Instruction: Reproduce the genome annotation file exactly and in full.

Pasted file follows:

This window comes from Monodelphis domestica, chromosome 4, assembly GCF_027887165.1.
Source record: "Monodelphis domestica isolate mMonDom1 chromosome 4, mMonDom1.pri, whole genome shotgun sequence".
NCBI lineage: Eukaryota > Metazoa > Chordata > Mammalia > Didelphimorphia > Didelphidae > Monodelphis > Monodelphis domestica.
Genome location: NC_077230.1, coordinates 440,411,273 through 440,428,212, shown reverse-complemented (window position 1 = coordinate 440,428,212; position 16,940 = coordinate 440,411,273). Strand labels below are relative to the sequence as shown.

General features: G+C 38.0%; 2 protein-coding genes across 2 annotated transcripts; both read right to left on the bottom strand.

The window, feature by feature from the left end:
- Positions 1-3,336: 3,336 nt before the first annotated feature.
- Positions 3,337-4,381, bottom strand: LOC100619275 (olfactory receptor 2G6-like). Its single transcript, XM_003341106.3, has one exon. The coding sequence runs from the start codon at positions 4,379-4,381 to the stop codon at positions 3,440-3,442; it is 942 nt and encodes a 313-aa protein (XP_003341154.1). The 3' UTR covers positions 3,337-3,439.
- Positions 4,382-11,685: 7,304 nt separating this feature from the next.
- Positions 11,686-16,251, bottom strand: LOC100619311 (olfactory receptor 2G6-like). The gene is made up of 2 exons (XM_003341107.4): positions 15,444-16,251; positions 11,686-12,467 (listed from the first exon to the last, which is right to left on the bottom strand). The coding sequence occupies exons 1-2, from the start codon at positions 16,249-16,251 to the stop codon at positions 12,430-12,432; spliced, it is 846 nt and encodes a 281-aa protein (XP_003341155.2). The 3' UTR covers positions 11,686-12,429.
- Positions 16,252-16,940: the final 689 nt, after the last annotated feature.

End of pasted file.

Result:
This window comes from Monodelphis domestica, chromosome 4, assembly GCF_027887165.1.
Source record: "Monodelphis domestica isolate mMonDom1 chromosome 4, mMonDom1.pri, whole genome shotgun sequence".
NCBI lineage: Eukaryota > Metazoa > Chordata > Mammalia > Didelphimorphia > Didelphidae > Monodelphis > Monodelphis domestica.
Genome location: NC_077230.1, coordinates 440,411,273 through 440,428,212, shown reverse-complemented (window position 1 = coordinate 440,428,212; position 16,940 = coordinate 440,411,273). Strand labels below are relative to the sequence as shown.

General features: G+C 38.0%; 2 protein-coding genes across 2 annotated transcripts; both read right to left on the bottom strand.

The window, feature by feature from the left end:
- Positions 1-3,336: 3,336 nt before the first annotated feature.
- Positions 3,337-4,381, bottom strand: LOC100619275 (olfactory receptor 2G6-like). Its single transcript, XM_003341106.3, has one exon. The coding sequence runs from the start codon at positions 4,379-4,381 to the stop codon at positions 3,440-3,442; it is 942 nt and encodes a 313-aa protein (XP_003341154.1). The 3' UTR covers positions 3,337-3,439.
- Positions 4,382-11,685: 7,304 nt separating this feature from the next.
- Positions 11,686-16,251, bottom strand: LOC100619311 (olfactory receptor 2G6-like). The gene is made up of 2 exons (XM_003341107.4): positions 15,444-16,251; positions 11,686-12,467 (listed from the first exon to the last, which is right to left on the bottom strand). The coding sequence occupies exons 1-2, from the start codon at positions 16,249-16,251 to the stop codon at positions 12,430-12,432; spliced, it is 846 nt and encodes a 281-aa protein (XP_003341155.2). The 3' UTR covers positions 11,686-12,429.
- Positions 16,252-16,940: the final 689 nt, after the last annotated feature.